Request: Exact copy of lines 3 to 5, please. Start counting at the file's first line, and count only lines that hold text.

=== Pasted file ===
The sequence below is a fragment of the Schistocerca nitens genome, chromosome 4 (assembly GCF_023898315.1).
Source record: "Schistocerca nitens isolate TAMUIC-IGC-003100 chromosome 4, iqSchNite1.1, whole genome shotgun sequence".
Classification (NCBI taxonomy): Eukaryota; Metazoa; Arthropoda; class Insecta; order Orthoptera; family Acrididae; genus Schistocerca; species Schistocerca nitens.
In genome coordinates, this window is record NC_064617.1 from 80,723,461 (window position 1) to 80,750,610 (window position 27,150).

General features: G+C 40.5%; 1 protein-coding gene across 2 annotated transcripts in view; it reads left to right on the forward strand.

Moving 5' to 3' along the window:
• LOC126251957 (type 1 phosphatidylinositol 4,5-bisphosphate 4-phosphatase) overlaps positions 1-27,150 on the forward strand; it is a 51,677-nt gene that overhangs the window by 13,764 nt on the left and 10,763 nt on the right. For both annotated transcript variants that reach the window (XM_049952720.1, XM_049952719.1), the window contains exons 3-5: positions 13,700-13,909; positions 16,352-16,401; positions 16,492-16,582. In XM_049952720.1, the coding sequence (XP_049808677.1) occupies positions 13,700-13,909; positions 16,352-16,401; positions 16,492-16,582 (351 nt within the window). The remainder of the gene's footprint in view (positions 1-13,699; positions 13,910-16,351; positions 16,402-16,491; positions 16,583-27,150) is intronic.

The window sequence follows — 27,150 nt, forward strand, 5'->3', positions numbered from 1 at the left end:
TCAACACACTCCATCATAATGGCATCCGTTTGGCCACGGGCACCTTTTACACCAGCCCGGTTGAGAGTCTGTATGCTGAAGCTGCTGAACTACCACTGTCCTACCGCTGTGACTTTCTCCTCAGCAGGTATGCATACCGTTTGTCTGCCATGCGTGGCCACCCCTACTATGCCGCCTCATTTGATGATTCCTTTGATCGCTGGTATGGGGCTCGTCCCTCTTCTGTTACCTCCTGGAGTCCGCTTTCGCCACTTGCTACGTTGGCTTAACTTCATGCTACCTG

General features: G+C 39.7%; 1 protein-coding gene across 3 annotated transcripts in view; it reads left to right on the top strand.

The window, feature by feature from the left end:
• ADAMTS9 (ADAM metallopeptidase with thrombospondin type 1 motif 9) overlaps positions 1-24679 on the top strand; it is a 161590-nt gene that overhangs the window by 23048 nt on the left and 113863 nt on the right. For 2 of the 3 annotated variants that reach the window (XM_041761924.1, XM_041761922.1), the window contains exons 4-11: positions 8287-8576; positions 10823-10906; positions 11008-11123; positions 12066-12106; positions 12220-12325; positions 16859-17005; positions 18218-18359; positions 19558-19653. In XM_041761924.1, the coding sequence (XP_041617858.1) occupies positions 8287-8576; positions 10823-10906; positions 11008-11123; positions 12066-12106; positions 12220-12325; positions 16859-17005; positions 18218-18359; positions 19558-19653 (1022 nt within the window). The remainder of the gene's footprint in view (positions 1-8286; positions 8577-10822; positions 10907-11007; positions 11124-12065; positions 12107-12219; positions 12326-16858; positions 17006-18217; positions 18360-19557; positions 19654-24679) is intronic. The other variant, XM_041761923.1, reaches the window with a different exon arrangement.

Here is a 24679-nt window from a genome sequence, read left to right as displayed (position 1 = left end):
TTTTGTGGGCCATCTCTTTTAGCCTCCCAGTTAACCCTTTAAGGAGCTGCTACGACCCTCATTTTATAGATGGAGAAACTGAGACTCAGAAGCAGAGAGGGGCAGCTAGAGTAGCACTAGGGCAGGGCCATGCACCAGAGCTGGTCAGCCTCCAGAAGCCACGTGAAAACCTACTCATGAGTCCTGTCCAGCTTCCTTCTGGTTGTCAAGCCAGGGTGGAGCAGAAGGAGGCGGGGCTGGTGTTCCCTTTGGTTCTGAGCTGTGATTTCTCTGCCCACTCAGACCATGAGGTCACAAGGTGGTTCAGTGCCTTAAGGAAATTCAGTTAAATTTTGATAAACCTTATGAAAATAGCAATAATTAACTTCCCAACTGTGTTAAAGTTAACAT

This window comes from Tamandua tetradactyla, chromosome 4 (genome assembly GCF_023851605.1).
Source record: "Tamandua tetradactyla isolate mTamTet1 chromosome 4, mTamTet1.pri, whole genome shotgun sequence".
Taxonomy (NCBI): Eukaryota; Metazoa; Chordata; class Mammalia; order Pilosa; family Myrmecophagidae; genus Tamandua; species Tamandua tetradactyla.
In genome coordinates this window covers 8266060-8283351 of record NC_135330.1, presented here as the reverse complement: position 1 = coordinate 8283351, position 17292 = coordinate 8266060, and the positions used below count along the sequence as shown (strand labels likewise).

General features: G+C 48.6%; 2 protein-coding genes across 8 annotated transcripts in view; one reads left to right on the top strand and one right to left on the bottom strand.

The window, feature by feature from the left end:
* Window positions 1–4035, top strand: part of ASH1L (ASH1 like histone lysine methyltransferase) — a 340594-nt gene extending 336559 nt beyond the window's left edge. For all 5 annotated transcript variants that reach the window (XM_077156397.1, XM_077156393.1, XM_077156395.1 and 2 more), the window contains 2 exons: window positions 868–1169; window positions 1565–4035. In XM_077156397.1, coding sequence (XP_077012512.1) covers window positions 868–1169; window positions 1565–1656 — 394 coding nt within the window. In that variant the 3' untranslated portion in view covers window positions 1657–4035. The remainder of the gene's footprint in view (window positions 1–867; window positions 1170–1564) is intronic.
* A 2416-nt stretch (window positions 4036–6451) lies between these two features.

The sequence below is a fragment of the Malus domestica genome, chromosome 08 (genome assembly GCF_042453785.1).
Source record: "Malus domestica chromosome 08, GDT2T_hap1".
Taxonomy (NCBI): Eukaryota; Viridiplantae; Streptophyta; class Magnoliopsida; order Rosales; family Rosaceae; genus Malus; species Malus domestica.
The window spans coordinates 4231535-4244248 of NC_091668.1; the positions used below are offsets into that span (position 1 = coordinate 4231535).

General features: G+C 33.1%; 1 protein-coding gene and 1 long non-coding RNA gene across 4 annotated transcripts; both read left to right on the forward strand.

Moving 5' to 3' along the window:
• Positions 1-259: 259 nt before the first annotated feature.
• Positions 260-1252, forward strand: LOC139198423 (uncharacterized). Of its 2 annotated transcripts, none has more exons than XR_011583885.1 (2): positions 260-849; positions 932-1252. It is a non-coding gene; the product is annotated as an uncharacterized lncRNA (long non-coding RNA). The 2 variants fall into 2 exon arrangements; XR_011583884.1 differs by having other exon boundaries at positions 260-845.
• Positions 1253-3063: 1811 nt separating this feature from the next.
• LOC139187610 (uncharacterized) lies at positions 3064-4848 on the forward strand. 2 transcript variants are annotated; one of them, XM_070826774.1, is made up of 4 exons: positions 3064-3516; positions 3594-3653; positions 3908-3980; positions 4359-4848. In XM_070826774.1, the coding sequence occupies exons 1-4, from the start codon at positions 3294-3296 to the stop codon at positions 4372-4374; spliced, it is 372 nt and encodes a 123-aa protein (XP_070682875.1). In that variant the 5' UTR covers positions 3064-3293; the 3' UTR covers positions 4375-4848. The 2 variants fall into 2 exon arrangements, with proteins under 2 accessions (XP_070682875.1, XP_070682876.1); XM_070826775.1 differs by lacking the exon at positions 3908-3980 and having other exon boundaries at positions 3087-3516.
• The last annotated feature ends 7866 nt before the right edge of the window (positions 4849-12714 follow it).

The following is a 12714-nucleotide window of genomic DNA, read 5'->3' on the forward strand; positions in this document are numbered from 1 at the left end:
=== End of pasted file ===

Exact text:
Classification (NCBI taxonomy): Eukaryota; Metazoa; Arthropoda; class Insecta; order Orthoptera; family Acrididae; genus Schistocerca; species Schistocerca nitens.
In genome coordinates, this window is record NC_064617.1 from 80,723,461 (window position 1) to 80,750,610 (window position 27,150).

General features: G+C 40.5%; 1 protein-coding gene across 2 annotated transcripts in view; it reads left to right on the forward strand.